Car Industry

Tesla wins a tariff exemption on imported aluminum, for now

The exclusion is good for 10,000 tons of Japanese aluminum but is only valid for a year.

The battery packs used in Tesla require a significant amount of aluminum to produce, and sourcing that in the US hasn't been possible.

Tim Stevens/Roadshow

All the talk recently of the government imposing strict tariffs on imported goods from a whole host of countries has made the automotive world pretty dang nervous.

The tariffs would be a nightmare for anyone importing vehicles into the country, but it would also throw a big wrench in the works for companies producing vehicles and components domestically if they used raw materials from outside the US.

That's why the US deciding to waive tariffs on Japanese aluminum for Tesla is such a big win. The decision, which was reported by Reuters on Monday, means that materials costs won't be eating into the Big T's margins by a further 10%.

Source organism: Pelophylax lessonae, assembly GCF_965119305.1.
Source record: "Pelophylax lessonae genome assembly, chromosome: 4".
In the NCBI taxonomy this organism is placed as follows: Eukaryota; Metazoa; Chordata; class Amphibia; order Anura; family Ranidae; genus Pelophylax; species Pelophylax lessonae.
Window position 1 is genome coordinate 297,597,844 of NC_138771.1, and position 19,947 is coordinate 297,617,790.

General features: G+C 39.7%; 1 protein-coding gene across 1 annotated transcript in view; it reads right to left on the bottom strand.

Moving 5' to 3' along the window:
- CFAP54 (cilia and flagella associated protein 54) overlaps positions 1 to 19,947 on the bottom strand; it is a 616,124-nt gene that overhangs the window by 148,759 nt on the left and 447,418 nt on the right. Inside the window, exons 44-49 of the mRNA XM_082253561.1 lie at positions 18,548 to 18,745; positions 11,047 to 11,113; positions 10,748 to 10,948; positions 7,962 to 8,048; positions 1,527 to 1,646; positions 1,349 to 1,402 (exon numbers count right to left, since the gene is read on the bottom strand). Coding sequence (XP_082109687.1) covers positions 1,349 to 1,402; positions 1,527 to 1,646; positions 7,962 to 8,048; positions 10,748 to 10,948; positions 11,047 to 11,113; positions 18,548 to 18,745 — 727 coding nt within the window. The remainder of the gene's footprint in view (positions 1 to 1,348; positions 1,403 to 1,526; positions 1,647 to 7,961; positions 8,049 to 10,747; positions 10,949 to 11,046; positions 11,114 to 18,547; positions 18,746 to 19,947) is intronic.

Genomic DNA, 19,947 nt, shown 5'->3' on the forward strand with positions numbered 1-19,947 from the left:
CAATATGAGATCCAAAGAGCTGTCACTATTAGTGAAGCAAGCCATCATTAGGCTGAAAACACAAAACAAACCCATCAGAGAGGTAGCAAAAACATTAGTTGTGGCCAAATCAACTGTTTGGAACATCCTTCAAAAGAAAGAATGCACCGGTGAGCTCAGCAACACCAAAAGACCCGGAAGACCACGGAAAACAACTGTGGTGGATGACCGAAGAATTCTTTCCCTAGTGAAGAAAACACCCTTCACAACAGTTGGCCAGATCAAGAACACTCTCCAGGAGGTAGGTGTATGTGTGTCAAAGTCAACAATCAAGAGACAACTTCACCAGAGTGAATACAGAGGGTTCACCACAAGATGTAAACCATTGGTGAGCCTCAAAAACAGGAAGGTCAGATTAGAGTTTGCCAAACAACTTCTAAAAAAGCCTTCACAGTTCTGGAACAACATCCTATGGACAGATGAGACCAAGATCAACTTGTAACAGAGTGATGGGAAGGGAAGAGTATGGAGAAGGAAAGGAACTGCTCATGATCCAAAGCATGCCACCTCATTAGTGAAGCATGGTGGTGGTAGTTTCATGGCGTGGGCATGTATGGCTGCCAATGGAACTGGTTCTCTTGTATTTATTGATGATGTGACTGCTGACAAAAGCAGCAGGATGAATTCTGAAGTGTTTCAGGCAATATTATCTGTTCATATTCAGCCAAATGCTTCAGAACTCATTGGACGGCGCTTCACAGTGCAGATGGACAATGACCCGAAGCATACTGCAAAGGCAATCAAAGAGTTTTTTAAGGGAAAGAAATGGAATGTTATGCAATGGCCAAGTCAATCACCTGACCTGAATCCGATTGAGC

The tariff exclusion isn't just an excuse to import Japanese aluminum all willy-nilly though. There is a cap on it such that if Tesla exceeds 10,000 tons annually, it'll have to start paying again. That being said, we're struggling to think of a situation in which even Tesla would need more 20 million pounds of aluminum.

The other caveat is that the exclusion is only good for one year, so just because Tesla is living life footloose and tariff-free with its aluminum in 2019, doesn't guarantee that this will be the case next year.

Tesla submitted several other requests for tariff exemptions on vehicle components made in China -- specifically the Autopilot computer and vehicle control computer for Model 3 -- but those requests were denied.

Tesla didn't immediately respond to Roadshow's request for comment.

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